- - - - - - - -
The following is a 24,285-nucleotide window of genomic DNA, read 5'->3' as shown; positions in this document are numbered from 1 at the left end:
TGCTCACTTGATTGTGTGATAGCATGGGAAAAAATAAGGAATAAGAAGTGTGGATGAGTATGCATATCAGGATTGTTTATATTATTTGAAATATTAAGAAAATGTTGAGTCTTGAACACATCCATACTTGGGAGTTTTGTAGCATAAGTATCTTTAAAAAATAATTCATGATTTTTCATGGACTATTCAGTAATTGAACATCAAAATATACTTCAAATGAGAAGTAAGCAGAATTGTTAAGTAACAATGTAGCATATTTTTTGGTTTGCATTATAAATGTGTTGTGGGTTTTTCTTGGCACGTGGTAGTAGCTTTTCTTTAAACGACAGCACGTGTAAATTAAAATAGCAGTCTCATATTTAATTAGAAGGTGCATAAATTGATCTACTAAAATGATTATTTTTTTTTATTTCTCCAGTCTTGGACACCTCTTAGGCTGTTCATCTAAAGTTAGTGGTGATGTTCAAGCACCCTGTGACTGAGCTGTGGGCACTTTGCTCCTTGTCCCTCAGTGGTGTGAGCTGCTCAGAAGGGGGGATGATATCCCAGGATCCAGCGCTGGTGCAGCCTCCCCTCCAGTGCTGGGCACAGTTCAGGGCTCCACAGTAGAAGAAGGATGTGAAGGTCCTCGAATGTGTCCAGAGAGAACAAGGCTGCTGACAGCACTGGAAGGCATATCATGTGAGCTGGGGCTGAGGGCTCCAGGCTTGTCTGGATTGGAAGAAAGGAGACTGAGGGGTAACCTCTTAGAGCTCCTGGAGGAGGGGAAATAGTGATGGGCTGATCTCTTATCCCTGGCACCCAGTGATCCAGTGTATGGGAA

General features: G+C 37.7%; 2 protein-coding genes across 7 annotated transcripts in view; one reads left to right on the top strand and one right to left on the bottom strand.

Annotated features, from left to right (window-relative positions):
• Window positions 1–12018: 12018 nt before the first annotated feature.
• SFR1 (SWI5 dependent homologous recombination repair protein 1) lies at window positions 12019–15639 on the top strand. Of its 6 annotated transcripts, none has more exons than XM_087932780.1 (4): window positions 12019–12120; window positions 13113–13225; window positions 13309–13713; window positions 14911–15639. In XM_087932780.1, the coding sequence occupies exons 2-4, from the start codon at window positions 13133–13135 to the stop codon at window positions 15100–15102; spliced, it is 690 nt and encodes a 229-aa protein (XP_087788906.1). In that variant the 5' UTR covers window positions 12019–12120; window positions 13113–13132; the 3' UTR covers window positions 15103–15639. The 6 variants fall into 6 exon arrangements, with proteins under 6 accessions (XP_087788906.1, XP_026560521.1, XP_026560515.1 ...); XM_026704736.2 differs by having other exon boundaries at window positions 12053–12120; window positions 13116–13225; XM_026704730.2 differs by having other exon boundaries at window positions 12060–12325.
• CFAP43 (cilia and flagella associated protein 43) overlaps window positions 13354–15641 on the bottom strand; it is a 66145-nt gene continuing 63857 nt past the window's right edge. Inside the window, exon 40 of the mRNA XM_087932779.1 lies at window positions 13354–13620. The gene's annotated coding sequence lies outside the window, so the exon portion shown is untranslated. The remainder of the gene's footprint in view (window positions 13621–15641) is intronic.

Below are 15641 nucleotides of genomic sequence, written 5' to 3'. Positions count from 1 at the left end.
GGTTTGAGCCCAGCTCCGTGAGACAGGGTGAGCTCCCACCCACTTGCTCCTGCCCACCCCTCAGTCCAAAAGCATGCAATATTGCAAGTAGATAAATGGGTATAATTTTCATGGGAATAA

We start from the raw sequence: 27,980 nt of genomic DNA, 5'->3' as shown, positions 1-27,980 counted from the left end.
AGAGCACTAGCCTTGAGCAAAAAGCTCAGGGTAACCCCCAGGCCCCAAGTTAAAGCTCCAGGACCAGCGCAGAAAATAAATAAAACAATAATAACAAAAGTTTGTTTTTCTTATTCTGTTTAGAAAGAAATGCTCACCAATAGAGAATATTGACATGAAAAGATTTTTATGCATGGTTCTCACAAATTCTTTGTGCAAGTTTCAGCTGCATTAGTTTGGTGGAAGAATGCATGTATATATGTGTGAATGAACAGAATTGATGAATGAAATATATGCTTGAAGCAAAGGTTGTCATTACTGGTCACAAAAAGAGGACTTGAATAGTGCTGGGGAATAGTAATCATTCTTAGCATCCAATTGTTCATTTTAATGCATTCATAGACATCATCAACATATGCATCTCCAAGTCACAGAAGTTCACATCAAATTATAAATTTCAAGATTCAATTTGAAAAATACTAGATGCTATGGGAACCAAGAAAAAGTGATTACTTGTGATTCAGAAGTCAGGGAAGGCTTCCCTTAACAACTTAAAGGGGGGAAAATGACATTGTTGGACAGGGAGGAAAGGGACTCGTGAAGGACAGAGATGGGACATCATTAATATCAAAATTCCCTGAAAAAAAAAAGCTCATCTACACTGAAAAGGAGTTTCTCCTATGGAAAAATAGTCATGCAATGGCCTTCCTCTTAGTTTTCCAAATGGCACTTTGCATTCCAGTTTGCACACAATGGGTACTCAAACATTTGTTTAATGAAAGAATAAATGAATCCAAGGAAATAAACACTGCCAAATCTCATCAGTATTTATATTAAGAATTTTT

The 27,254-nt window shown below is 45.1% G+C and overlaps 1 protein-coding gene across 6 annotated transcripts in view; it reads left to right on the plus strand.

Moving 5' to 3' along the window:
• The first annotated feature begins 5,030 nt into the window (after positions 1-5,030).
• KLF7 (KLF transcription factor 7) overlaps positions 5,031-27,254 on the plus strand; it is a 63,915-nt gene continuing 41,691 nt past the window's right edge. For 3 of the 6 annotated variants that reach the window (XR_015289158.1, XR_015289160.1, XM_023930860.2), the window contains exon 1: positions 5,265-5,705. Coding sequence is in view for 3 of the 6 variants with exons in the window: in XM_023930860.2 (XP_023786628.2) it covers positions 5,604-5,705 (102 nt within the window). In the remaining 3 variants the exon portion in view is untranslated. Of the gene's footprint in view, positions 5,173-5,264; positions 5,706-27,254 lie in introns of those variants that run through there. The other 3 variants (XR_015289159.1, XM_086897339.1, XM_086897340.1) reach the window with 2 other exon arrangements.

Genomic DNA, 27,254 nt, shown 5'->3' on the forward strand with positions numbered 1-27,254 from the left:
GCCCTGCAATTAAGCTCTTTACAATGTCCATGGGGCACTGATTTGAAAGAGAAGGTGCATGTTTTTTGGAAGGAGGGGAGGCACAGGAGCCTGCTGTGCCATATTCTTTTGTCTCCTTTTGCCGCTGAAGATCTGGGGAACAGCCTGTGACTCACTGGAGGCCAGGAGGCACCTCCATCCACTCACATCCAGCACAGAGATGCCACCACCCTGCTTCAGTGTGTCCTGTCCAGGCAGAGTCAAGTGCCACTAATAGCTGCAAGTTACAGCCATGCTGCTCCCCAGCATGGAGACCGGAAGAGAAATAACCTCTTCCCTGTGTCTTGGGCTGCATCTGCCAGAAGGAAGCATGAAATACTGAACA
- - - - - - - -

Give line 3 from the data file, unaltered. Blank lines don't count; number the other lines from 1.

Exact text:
General features: G+C 37.7%; 2 protein-coding genes across 7 annotated transcripts in view; one reads left to right on the top strand and one right to left on the bottom strand.